ID and Counterorthodoxy

Denyse O’Leary has an interesting post about Thomas Nagel’s views on ID in the educational system. (1) Thomas Nagel is an atheist philosopher from New York University. (2) I found this quote to be interesting.

The political urge to defend science education against the threats of religious orthodoxy, understandable though it is, has resulted in a counterorthodoxy, supported by bad arguments, and a tendency to overstate the legitimate scientific claims of evolutionary theory.

It seems to me, that the rampant hysteria of many naturalistic evolutionists about the ID movement, has indeed caused many evolutionists to overstate the scientific claims of evolutionary theory. They seem bent on saying, “But we can explain that! You’re being stupid again!” They then resort to “just so” stories out of a fear that ID might get a leg up on them. They’ve been doing that ever since Darwin anyway, but it appears to have taken on a tone of desperation in recent years. There’s not much room in legitimate scientific inquiry for desperation. The scientific method, at its best, is a tool for increasing the objectivity of observations. It is not a panacea for establishing truth. Desperation negates the scientific method. The results of science are only as objective as the interpretation of the results (Garbage in garbage out; as the frequent commenter Olorin notes who is on hiatus in Australia and vociferously disagrees with me in most ways).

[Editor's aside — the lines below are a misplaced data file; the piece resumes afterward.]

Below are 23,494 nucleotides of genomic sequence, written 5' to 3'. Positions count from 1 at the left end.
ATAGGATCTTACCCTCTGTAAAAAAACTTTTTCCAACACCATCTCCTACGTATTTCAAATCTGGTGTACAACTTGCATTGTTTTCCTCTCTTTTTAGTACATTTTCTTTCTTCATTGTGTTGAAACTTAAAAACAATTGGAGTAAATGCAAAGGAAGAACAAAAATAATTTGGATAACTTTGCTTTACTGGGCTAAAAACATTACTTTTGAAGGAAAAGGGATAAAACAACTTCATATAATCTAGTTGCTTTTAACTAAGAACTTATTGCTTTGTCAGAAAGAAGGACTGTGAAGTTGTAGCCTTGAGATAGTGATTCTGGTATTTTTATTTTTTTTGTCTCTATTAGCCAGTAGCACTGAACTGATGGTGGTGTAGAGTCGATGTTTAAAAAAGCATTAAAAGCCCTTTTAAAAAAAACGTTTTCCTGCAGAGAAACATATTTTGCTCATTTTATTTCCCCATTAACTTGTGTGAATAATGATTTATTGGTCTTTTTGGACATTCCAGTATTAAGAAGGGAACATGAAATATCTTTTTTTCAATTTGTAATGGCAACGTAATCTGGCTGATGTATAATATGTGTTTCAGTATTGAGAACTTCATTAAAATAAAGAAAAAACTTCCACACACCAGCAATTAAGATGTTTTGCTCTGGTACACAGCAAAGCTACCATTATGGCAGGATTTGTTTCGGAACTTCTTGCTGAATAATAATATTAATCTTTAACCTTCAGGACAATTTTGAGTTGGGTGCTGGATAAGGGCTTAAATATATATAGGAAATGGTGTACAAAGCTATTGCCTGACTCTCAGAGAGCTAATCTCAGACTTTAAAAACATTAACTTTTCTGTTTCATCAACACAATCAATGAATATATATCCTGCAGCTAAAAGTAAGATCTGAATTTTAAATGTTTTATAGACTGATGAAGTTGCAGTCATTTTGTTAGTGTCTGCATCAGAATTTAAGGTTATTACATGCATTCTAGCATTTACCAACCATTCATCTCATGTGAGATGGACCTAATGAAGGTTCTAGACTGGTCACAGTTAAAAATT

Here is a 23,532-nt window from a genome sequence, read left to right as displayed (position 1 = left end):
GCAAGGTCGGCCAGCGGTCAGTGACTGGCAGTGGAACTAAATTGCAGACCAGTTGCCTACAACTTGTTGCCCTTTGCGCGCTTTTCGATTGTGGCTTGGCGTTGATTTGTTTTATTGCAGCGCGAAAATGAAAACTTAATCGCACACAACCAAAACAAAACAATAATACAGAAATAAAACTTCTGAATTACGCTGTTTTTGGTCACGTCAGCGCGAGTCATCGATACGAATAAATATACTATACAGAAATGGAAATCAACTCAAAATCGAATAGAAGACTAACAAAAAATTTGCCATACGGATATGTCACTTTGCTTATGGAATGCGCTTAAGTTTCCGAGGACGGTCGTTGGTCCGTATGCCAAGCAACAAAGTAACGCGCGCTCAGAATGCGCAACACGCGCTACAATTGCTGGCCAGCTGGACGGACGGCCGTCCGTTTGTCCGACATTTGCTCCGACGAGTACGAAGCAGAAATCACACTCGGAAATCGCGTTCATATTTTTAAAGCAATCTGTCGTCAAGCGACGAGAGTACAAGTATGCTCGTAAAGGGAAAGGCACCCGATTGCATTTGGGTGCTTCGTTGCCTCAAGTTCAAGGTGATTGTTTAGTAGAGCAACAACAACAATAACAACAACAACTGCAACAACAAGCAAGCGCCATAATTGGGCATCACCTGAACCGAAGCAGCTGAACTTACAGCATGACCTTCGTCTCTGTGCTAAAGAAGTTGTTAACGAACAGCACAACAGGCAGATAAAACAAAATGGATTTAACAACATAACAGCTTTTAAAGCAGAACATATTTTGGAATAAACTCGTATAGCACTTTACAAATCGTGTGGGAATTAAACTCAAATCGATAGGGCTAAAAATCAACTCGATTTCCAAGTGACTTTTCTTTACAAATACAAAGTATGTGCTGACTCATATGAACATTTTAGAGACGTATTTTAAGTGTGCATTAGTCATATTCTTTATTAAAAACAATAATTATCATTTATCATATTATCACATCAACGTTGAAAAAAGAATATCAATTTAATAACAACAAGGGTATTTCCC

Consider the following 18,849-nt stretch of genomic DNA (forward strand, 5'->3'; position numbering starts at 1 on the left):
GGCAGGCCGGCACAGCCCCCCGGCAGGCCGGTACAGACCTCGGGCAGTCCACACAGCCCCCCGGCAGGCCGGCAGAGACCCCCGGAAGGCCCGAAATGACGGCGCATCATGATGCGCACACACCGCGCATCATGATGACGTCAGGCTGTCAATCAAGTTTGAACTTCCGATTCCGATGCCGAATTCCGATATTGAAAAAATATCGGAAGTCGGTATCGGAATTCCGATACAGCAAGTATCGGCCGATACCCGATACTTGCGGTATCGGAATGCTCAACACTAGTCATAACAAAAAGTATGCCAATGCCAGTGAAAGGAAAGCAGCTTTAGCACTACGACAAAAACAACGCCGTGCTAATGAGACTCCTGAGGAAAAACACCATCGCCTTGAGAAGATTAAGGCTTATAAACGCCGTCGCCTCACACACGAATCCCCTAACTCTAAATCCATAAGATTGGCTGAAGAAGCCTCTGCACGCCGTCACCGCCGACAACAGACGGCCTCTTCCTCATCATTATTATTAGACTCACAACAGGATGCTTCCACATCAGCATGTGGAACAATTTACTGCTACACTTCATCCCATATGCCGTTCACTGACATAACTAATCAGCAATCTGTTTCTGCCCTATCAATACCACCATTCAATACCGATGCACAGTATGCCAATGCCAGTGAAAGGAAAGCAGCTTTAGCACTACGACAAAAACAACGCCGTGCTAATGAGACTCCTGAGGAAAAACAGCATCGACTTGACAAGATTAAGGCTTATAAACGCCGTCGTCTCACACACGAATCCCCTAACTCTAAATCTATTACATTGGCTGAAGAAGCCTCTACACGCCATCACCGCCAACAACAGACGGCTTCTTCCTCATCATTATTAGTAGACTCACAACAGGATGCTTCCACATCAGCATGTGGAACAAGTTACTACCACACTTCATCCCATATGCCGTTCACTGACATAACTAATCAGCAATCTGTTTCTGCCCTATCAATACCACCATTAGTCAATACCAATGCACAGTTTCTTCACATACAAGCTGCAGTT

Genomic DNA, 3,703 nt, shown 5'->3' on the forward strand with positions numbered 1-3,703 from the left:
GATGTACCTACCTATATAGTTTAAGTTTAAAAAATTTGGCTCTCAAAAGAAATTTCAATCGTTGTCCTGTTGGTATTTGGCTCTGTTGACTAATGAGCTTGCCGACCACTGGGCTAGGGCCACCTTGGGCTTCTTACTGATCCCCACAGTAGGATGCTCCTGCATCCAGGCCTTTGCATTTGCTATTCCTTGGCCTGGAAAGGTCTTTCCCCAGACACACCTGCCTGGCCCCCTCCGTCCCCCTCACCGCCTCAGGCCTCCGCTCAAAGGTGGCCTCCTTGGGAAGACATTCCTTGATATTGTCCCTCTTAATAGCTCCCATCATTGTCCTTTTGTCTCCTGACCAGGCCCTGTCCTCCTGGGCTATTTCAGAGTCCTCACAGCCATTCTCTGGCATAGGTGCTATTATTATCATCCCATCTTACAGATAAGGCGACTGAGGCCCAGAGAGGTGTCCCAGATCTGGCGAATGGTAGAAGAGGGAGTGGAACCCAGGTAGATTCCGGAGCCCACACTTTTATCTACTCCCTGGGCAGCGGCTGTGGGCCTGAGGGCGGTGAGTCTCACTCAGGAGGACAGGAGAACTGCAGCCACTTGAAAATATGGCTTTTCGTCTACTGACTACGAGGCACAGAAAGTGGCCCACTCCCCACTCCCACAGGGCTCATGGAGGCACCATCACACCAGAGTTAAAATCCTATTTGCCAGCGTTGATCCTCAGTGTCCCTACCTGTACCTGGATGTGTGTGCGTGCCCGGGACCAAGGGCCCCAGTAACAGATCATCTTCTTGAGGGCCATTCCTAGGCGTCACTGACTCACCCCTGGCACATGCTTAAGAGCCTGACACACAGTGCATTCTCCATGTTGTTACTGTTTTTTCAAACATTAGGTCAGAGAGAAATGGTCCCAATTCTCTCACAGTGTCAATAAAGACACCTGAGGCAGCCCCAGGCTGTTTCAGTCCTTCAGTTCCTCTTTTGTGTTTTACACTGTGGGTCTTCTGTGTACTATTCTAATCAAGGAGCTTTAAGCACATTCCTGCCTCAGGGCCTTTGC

While I agree that there is a counterorthodoxy element to the Darwinist movement, there is also orthodoxy. And with the orthodoxy (3) of the Darwinists, ID and Creationism are seen as apostasy (4). In the hallowed halls of higher academia, one must be an orthodox evolutionist in order to thrive and survive, lest you be naturally selected for career death. (5) This is true to a lesser extent in my chosen field of psychology. There seems to be a bit more humility in the field of psychology than the field of biology–although I use the term rather loosely as psychology has the highest percentage of atheism of any other field in the US (67%). I can only hope that Darwinism matures. If your theory is sound, what need have you of desperation and hysteria? I hope that Darwinists can, eventually, obtain the much-needed objectivity required for scientific inquiry, and calm down a bit. It really is okay to say, “I don’t know.”

(1). Intelligent design and high culture: Philosopher says teaching students about intelligent design should be okay, Denyse O’Leary

(2). Thomas Nagel
(3). Orthodoxy. Wikipedia.
(4). Apostasy. Wikipedia.
(5). Expelled: No Intelligence Allowed

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8 Responses

  1. I can only hope that Darwinism matures. If your theory is sound, what need have you of desperation and hysteria? I hope that Darwinists can, eventually, obtain the much-needed objectivity required for scientific inquiry, and calm down a bit. It really is okay to say, “I don’t know.”

    In my experience, people, who are unsure of themselves and what they believe (or perhaps, have something to hide), become very irrational, defensive and irate when their “knowledge” and beliefs are questioned in any way. As an example, I recently had a person on my site whose only response to what I had written was in the form of childish responses: “You must be really stupid?” “You must have flunked biology!” etc. I went to this person’s blog, and he evidently is highly educated and intelligent, but I never would have known this by his response to my post!